Wayne and I followed behind the tow truck with Endie on it's back. We had to continue another seven miles west on I-40 where we would exit and then double back to the east bound lanes. It would be another 45 miles to Farragut, Tennessee. Good Sams called ahead to Premier Freightliner Truck Group put them on notice that we were on our way. There's a 50 amp site on site where Reese will drop us for the night. We're told it could be as late as Friday afternoon before a technician can do a diagnostic check.

Reese is finishing up for the day.
Reese dropped us and said his goodbyes. Unhooking took just a matter of minutes and he did not reconnect the driveshaft. That we allowed him to leave without reconnecting it might become a "bone of contention" as the Premier Truck Group people said it should have been done.

Inside the coach, hardly anything had shifted in the cabinets. I breathed a sign of relief. Nothing spilled in the refrigerator either.

For any reader who may be curious (and for our own future reference) the Clinton Highway Wrecker bill, paid entirely by Good Sams, was $650. Never, ever leave home without it.

True to their time estimate of yesterday, Premier Truck Group Freightliner didn't send anyone out to the coach until just after lunch. An hour later another new crankcase breather filter was installed (27 months after the first one). Wayne took instruction with the installation so he can do it himself next time. After all, it's done in the cool (or warmth) of inside the coach with nothing more than a wrench, screwdriver and new filter.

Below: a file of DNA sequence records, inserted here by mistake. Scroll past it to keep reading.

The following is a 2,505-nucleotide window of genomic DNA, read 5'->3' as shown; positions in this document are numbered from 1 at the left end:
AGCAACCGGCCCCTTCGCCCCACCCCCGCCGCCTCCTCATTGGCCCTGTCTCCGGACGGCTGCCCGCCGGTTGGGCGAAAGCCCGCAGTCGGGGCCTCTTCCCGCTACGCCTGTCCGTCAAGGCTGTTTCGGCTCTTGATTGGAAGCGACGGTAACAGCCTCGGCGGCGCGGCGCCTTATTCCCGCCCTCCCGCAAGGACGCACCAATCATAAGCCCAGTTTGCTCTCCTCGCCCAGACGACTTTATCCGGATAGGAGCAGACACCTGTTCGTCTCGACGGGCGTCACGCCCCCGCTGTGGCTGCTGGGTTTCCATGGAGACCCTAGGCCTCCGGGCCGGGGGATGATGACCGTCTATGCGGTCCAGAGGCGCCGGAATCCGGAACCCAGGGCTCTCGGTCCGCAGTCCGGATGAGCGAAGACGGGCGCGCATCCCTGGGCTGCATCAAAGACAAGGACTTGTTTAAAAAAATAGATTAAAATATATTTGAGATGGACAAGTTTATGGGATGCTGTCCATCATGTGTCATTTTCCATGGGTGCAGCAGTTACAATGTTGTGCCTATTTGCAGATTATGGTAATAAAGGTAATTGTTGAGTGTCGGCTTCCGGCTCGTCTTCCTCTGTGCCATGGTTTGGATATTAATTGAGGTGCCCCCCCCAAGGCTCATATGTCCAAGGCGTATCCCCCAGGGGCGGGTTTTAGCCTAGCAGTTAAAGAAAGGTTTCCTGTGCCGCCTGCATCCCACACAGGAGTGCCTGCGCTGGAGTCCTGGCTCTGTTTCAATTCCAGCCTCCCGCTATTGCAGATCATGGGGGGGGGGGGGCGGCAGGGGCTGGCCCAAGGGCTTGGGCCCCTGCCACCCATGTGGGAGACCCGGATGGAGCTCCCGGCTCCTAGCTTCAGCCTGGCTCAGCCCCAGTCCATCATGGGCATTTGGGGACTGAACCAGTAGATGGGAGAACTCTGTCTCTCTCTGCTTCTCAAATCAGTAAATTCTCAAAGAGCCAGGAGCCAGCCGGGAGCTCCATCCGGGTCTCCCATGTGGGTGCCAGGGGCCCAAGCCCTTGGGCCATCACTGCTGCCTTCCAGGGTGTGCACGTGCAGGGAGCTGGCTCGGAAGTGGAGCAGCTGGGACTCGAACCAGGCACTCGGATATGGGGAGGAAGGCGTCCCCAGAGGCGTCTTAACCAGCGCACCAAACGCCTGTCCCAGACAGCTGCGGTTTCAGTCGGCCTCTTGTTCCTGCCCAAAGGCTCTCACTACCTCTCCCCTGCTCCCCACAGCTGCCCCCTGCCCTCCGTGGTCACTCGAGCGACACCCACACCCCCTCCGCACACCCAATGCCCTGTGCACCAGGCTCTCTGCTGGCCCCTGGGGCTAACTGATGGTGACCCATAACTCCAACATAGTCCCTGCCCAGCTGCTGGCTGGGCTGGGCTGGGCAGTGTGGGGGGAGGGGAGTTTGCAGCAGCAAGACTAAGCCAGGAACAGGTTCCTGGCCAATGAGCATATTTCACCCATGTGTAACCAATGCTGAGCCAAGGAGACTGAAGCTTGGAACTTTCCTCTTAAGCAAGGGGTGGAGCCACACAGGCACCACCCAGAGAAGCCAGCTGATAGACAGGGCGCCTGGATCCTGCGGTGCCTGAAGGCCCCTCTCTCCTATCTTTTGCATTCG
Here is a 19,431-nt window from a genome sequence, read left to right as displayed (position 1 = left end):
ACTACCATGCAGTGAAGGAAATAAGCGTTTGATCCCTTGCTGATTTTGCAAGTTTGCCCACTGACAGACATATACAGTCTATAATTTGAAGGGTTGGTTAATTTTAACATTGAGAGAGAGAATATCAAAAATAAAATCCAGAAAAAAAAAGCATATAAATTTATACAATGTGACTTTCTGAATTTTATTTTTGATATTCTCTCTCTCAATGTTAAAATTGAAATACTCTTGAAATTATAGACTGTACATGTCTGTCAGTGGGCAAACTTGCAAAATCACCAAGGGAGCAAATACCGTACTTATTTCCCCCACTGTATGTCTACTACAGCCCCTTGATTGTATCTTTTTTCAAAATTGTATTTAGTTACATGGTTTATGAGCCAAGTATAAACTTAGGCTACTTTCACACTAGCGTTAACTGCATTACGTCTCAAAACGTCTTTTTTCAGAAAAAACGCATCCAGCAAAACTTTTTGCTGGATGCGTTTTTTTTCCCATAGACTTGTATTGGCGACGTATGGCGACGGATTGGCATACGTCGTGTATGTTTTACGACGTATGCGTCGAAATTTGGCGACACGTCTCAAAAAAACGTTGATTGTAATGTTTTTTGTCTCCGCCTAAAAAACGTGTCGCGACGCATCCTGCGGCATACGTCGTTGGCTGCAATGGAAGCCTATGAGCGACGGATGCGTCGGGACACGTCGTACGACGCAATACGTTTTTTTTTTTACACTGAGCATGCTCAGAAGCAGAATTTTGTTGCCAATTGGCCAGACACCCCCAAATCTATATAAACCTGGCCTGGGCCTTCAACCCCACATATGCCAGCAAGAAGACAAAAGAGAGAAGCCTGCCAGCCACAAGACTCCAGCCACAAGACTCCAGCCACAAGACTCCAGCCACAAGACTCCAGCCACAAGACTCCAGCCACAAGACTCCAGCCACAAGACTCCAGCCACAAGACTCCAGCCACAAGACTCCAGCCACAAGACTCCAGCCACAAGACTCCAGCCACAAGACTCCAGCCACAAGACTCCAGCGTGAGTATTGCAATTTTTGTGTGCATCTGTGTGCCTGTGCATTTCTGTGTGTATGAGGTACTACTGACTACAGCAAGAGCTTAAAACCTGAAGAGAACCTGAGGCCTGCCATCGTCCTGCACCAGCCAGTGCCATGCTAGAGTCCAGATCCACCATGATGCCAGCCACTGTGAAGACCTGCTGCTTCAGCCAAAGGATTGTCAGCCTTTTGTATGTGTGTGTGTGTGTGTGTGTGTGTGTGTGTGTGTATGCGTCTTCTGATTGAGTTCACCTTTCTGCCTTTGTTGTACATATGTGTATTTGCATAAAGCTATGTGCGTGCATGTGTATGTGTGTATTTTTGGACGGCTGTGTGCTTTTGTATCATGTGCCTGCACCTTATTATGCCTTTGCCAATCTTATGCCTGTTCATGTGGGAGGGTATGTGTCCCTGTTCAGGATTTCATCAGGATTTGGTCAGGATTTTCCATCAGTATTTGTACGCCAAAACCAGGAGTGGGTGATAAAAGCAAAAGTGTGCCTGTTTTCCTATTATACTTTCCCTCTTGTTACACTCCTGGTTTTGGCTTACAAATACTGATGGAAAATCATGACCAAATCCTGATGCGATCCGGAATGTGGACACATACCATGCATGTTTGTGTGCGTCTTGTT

During his cursory look at the engine compartment, Brandon, Premier's diesel tech, noticed the engine oil in the filter had a milky look. He checked the dipstick and found the milky oil there too. A check of the EGR cooler crossover pipe showed it is leaking coolant into the engine which is seeping past the engine pistons and into the oil. This finding means "the EGR cooler will need to be replaced, the oil changed and then have regen run to recover the aftertreatment system" -- whatever all that means. Replacing the EGR cooler be covered under warranty but will take three full days in the service bay. Appointments for such service at Premier were at two weeks out.  With our plan already underway for air conditioner repair early next week and the move to Smyrna for Wayne's bloodwork late next week, we decided to check with the diesel shop in Murfreesboro. .

Finally, Brandon reconnected Endie's mud flap while another tech reconnected the driveshaft. Our service at Premier was invoiced at $327 ($250 - 2 hours labor and $77 for the filter). Filters are not covered by the extended warranty.

Wayne and I both had concerns that we wrenched the coach frame getting level last evening. Fortunately, the slides came in easily and when we aired her up, Endie was ready to roll again.  Whew!

Before sunset, we pulled into our campsite at Spring Lake RV Resort in Crossville where we'll wait until we get word from Pal that the air conditioner parts have arrived and are ready to install.

2 comments:

  1. Glad it was minor, when my stop engine light came on, my engine needed replacement - fortunately still warranty.

    ReplyDelete
  2. We always hold our breath...

    ReplyDelete